What's in your backpack?
Focus on Race
Every day, each one of us carries an invisible backpack. That backpack is filled with all of the things that make us who we are.
CCRSB’s Race Relations, Cross-Cultural Understanding and Human Rights Social Justice Framework helps us to understand what’s in another person’s backpack, and compels us all to approach one another with compassion, empathy and respect.
Our Social Justice Framework identifies five pillars that might be in our backpacks: Race, Class, Gender, Sexual Orientation and Abilities. These pillars fill our backpacks all the time, but sometimes one pillar can feel heavier than others.
To understand the Pillar of Race, and the way it factors into the lives of all members of the CCRSB community, you first need to understand how the idea of race came to be.
Race, or the belief that groups of people who look the same (i.e. skin tone, hair texture, etc.), are different from one another began about six hundred years ago. The idea that one group was superior to another because of their “race” began in earnest in the United States when free men and women from Africa, the Indies, and many other places were taken from their homes and enslaved by the government, made up predominantly of white men. Those in power tried to justify this enslavement by claiming that black men, women and children were inferior to their white “masters”.
Here’s what we all need to know: race is not real. Race was made up to justify one group of people dominating, terrorizing, torturing and killing another group. At our very basic level, the cells that make up our bodies, our genetics, all of us are the same. We are all members of the human race. That is the only “race” that truly exists.
This truth has existed for centuries, but it was denied to continue to allow groups of people to dominate others. We have seen the destructive power of racism across the world: men, women and children denied access to education, jobs, safe housing and their lives because their “race” was different than those who held power.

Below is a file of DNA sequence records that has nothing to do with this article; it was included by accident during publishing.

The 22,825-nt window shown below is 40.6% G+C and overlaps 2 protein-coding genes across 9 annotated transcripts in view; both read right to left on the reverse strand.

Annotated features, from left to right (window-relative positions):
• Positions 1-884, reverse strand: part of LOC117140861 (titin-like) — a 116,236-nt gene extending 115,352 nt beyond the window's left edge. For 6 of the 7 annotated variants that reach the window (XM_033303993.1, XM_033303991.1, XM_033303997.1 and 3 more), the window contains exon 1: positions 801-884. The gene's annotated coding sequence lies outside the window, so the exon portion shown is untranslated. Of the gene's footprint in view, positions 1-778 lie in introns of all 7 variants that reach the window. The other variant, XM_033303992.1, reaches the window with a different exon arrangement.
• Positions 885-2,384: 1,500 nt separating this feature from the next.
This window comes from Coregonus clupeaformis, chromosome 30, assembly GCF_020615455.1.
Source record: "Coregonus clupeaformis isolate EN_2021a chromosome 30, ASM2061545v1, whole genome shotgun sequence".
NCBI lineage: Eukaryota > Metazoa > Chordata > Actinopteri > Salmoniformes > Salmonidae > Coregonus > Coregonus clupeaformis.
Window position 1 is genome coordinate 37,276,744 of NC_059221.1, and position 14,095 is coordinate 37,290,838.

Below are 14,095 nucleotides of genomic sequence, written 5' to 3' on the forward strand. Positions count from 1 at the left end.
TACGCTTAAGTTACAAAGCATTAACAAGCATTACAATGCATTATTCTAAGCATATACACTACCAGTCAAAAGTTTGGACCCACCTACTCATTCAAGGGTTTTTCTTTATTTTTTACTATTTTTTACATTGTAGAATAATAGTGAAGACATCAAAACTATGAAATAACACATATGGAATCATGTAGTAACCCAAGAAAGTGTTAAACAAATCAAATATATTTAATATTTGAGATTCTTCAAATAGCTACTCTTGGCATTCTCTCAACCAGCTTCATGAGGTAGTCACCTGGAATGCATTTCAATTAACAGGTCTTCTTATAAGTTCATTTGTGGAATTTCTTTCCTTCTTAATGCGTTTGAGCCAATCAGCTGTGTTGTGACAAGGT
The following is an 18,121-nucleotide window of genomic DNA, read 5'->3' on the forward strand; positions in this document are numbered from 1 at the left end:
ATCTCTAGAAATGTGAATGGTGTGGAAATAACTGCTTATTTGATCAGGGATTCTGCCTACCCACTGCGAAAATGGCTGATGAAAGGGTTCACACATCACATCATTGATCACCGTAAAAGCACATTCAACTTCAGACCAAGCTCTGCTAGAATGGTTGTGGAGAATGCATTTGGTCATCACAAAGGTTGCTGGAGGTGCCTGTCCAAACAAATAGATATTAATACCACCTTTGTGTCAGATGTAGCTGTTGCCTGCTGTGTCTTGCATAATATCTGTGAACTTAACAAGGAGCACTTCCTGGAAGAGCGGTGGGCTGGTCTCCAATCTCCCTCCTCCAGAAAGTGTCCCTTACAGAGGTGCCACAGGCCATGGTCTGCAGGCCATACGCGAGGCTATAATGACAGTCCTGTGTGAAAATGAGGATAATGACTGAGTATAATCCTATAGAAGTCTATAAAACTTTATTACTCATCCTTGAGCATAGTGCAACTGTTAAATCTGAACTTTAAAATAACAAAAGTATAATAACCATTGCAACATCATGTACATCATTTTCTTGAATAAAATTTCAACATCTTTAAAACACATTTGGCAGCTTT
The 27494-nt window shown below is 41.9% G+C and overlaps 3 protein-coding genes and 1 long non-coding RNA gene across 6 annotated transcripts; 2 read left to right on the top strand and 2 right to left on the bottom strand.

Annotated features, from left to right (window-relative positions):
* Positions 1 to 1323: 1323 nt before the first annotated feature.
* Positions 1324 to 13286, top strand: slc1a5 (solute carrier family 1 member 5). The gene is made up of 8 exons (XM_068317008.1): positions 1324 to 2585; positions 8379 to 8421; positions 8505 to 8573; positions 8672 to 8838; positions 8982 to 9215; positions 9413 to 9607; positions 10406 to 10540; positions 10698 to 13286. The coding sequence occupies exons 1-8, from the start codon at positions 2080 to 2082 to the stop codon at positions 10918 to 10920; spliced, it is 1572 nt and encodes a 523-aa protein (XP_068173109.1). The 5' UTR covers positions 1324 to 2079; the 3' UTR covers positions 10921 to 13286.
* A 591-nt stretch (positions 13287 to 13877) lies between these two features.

As a community, all staff, students and volunteers have a responsibility to educate ourselves about the Pillar of Race and to overcome the systemic racism that has existed in our country, communities and schools for many years.
Systemic racism happens when the things we think are true about one person, are applied to all people who look like that one individual, or share that person’s beliefs and cultural values. In North America, the belief that members of the white community were superior to all other peoples, led to slavery, discrimination and racism that we must all fight to correct even today.
February is African Heritage Month. This is the time that all members of the CCRSB community pay special attention to the history and heritage of African-Canadian people. We learn about and honour their contributions to Canadian society at all levels, as scientists, educators, artists, social and community organizers and leaders.
This year, African Heritage Month is focusing on the No.2 Construction Battalion from World War 1, a battalion made up entirely of black men from Nova Scotia, other places in Canada, the United States and the British West Indies. These brave men, in the face of the wanton destruction and death of the Great War, volunteered to go overseas and fight for freedom; because of rampant racism these men were told that there were not allowed to fight alongside white men. They did not give up. They fought to fight. They formed their own battalion and went to war.
The fight to end racism and to recognize the role that the Pillar of Race plays in all of our lives is not something that needs to happen just in February. We have a responsibility as a school system, as communities, a province and a country to take the steps necessary to ensure that empathy, understanding, education and love overcome.